I’d probably never have ended up in Daytona Beach had it not been for the Daytona 500, but I’m glad I did. It’s a beautiful, peaceful, sleepy town. Even during race week, I felt like there weren't enough people around; it reminded me of the kind of beach town that you might read about in a 1980s American novel: quaint but more like a vacation destination than a hometown.
Fun fact: there are cats EVERYWHERE in Daytona, so if you're superstitious and don't like black cats, don't look down at your feet. Chances are you'll see one...
Since it was race week and we’d decided very last minute that we were going to be in attendance, nearly every hotel was booked by the time we started looking. It didn’t matter whether the hotel was rated low or high on booking.com. Everyone took what they could get.
I think we got lucky though. My mom ended up finding a vacancy at The German Berl’ Inn (Get it? Berl-in…), and we loved it. The location was safe and beautiful, and it was the first time that I’d ever stayed at a Bed & Breakfast, much less a historic looking one that took me back in time to a classier, more traditional era. I loved the feel of the place. It wasn’t a big inn, but it felt like the kind of vacation house that I’d have dreamt up. When I first walked in, I felt like I was in Europe again.
The family that ran the inn was from Berlin, and they were the most hospitable people I'd ever met. I'd say their hospitality might've even superseded their delicious, freshly prepared breakfasts, and the breakfast choices were pretty hard to beat.
Needless to say, I’m glad we found this place and met so many wonderful people.
We arrived on Saturday, got settled in, and then met with some friends who drove from Orlando to see us. We ended up going to the Daytona Beach Boardwalk, and I enjoyed the atmosphere. People were suntanning on the beach, swimming in the ocean, and buying ice cream at parlors attached to larger restaurants and arcades. There were carnival rides too, and it was a fun place to be.
Since it was mid-afternoon, we decided to find a place to grab some coffee, but everywhere was packed, so we ended up at Johnny Rockets. It's a traditional American deli, and though I don’t know how good their food is because I’d gotten a brownie sundae, I liked the open kitchen and the dancing waiters/waitresses who sang along to this one classic American song every time it came on.
Shortly after, we went to dinner at Rossellini’s, and my goodness, I knew right away that the owners were Italian. I don’t think I’d ever had a better margarita pizza in the U.S. The calamari was just as delicious, and the olive paste that went with the bread was to die for. Needless to say, we delighted in an evening of fine dining.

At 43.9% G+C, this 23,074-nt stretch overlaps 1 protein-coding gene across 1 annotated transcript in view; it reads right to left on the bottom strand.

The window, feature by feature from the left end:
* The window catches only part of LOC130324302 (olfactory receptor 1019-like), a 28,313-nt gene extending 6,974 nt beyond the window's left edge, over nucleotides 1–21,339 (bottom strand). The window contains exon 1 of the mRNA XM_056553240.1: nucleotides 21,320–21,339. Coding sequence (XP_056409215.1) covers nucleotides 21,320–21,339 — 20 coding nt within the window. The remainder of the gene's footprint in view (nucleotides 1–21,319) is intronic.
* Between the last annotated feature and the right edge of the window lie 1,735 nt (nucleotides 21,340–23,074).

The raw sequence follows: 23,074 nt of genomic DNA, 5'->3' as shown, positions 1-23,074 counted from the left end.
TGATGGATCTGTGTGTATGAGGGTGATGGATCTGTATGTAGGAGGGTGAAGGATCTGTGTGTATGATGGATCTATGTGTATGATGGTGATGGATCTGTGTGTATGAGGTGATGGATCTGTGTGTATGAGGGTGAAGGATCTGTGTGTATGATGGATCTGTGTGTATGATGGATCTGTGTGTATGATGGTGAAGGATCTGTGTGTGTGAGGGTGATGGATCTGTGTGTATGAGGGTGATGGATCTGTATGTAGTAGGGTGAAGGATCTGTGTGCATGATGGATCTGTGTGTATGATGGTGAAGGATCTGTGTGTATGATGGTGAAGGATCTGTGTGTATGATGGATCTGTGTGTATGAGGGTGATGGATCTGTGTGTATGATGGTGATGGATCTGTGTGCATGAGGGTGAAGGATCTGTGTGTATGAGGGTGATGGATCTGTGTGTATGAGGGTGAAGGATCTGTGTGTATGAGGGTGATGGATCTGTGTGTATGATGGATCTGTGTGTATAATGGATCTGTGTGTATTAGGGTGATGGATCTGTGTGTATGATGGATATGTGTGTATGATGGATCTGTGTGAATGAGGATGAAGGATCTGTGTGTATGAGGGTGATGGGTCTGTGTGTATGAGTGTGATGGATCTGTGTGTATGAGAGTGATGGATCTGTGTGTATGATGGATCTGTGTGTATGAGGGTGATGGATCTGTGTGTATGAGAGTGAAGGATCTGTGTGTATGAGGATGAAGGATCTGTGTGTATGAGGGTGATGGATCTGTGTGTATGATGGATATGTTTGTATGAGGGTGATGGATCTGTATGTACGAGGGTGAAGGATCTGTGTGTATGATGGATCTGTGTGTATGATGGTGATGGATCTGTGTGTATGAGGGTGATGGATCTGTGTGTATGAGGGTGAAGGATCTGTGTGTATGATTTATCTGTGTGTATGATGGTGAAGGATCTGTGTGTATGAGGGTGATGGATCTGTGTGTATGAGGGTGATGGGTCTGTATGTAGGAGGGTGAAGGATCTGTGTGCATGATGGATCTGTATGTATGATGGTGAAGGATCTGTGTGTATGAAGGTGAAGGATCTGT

The Daytona 500
Read Part One here.
After a delicious breakfast, we had the entire morning to explore Daytona Beach before heading to the airport, so my mom and I decided to walk across the bridge to the beach resorts along the island strip. It was a scenic and relaxing walk. I probably should’ve applied more sunscreen and chosen more comfortable shoes to walk in, but I enjoyed myself all the same.
This time, we stopped by a couple souvenir shops to buy postcards and t-shirts (I like to collect them), and then we stepped into Zeno’s Boardwalk Sweet Shop for “the world’s most famous” saltwater taffy. There were so many flavors to choose from, and the shop smelled SO GOOD. There was even a taffy spinning machine in the window! I found it so fascinating that I took a video of it.
Afterwards, we revisited the beach and walked back across the bridge to Sweet Marlays’ Coffee (in the South Beach Street Historic District) for a snack before heading to the airport. The shop's pastries and beverages were divine, and their hummus dip was also insanely delicious.
It was the ideal café. I couldn't even have imagined it to be better if I tried!
On our way back to the hotel, we saw the marina again, did a little window shopping, marveled at the grandfather clocks on display in the windows of traditional antique stores, and said goodbye to Daytona before getting on the plane to Atlanta and then from there to Chicago. My last farewell was, of course, to the Daytona International Speedway, and as I sat back and relaxed while the plane took off, I decided that I’d like to come back someday.